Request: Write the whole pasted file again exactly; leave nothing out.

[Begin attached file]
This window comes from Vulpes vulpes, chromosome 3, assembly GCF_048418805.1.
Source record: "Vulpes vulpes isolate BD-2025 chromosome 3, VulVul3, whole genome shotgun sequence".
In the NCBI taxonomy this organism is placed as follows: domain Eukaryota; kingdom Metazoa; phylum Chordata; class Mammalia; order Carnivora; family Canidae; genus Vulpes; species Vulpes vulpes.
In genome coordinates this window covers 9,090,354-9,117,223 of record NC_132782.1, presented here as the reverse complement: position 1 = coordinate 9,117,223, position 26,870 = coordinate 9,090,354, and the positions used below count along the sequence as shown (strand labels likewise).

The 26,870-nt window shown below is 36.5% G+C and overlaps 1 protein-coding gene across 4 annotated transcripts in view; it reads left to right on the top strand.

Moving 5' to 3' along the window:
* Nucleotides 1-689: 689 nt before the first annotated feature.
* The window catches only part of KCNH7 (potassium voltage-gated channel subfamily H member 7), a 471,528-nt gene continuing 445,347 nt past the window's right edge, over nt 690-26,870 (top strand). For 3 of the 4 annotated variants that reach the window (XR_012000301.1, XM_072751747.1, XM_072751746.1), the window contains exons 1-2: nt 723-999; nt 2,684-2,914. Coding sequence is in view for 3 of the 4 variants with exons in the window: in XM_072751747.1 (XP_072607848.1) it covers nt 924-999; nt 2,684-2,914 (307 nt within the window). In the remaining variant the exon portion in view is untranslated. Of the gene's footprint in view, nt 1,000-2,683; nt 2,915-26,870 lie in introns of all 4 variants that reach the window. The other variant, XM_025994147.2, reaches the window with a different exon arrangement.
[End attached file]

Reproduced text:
This window comes from Vulpes vulpes, chromosome 3, assembly GCF_048418805.1.
Source record: "Vulpes vulpes isolate BD-2025 chromosome 3, VulVul3, whole genome shotgun sequence".
In the NCBI taxonomy this organism is placed as follows: domain Eukaryota; kingdom Metazoa; phylum Chordata; class Mammalia; order Carnivora; family Canidae; genus Vulpes; species Vulpes vulpes.
In genome coordinates this window covers 9,090,354-9,117,223 of record NC_132782.1, presented here as the reverse complement: position 1 = coordinate 9,117,223, position 26,870 = coordinate 9,090,354, and the positions used below count along the sequence as shown (strand labels likewise).

The 26,870-nt window shown below is 36.5% G+C and overlaps 1 protein-coding gene across 4 annotated transcripts in view; it reads left to right on the top strand.

Moving 5' to 3' along the window:
* Nucleotides 1-689: 689 nt before the first annotated feature.
* The window catches only part of KCNH7 (potassium voltage-gated channel subfamily H member 7), a 471,528-nt gene continuing 445,347 nt past the window's right edge, over nt 690-26,870 (top strand). For 3 of the 4 annotated variants that reach the window (XR_012000301.1, XM_072751747.1, XM_072751746.1), the window contains exons 1-2: nt 723-999; nt 2,684-2,914. Coding sequence is in view for 3 of the 4 variants with exons in the window: in XM_072751747.1 (XP_072607848.1) it covers nt 924-999; nt 2,684-2,914 (307 nt within the window). In the remaining variant the exon portion in view is untranslated. Of the gene's footprint in view, nt 1,000-2,683; nt 2,915-26,870 lie in introns of all 4 variants that reach the window. The other variant, XM_025994147.2, reaches the window with a different exon arrangement.